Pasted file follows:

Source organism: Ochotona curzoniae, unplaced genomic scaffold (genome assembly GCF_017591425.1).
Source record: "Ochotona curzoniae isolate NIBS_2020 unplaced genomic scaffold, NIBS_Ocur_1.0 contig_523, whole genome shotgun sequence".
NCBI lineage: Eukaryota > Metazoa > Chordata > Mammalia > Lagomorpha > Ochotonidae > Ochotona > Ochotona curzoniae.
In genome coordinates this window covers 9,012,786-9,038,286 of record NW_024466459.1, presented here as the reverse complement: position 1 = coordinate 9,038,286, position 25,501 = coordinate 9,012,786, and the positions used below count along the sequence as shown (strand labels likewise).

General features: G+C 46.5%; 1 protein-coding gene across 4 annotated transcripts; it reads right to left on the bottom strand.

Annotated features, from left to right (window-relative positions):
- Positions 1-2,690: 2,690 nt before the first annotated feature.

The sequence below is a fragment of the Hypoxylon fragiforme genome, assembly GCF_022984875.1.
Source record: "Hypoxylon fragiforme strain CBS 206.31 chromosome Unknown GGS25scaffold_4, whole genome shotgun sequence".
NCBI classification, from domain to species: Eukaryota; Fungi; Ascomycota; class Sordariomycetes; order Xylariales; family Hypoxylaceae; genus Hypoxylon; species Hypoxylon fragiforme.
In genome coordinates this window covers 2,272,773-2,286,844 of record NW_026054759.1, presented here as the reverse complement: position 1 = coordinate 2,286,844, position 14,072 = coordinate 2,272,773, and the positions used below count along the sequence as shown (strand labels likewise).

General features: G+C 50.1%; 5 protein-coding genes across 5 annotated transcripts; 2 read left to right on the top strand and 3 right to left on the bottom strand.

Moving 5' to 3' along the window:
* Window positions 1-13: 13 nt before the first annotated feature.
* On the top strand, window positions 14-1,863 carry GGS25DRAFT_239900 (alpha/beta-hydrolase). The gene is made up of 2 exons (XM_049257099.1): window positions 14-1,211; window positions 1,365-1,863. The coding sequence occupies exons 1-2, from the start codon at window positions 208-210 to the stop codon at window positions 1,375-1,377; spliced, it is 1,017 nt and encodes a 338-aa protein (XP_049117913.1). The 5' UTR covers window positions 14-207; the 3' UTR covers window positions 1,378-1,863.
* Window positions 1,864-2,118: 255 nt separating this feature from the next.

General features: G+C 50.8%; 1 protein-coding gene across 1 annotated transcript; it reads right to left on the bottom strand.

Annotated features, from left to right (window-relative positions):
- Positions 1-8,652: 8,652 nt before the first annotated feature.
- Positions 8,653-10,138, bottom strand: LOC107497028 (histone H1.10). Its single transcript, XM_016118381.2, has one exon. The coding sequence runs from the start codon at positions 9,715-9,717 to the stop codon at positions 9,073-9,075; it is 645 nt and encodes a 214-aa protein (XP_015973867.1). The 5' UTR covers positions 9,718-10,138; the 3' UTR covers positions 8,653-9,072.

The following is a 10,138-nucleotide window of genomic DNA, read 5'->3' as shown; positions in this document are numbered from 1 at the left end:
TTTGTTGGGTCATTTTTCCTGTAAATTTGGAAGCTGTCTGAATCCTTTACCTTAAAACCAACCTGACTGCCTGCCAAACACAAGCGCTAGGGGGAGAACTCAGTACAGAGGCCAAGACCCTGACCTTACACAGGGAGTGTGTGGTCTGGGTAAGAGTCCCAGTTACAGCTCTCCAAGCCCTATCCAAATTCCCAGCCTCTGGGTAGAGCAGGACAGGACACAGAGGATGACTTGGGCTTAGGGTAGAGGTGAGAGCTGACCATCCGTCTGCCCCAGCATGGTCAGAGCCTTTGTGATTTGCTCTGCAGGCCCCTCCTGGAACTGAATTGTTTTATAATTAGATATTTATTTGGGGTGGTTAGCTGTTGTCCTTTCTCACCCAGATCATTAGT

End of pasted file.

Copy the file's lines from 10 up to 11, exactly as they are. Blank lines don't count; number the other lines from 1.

NCBI classification, from domain to species: Eukaryota; Fungi; Ascomycota; class Sordariomycetes; order Xylariales; family Hypoxylaceae; genus Hypoxylon; species Hypoxylon fragiforme.
In genome coordinates this window covers 2,272,773-2,286,844 of record NW_026054759.1, presented here as the reverse complement: position 1 = coordinate 2,286,844, position 14,072 = coordinate 2,272,773, and the positions used below count along the sequence as shown (strand labels likewise).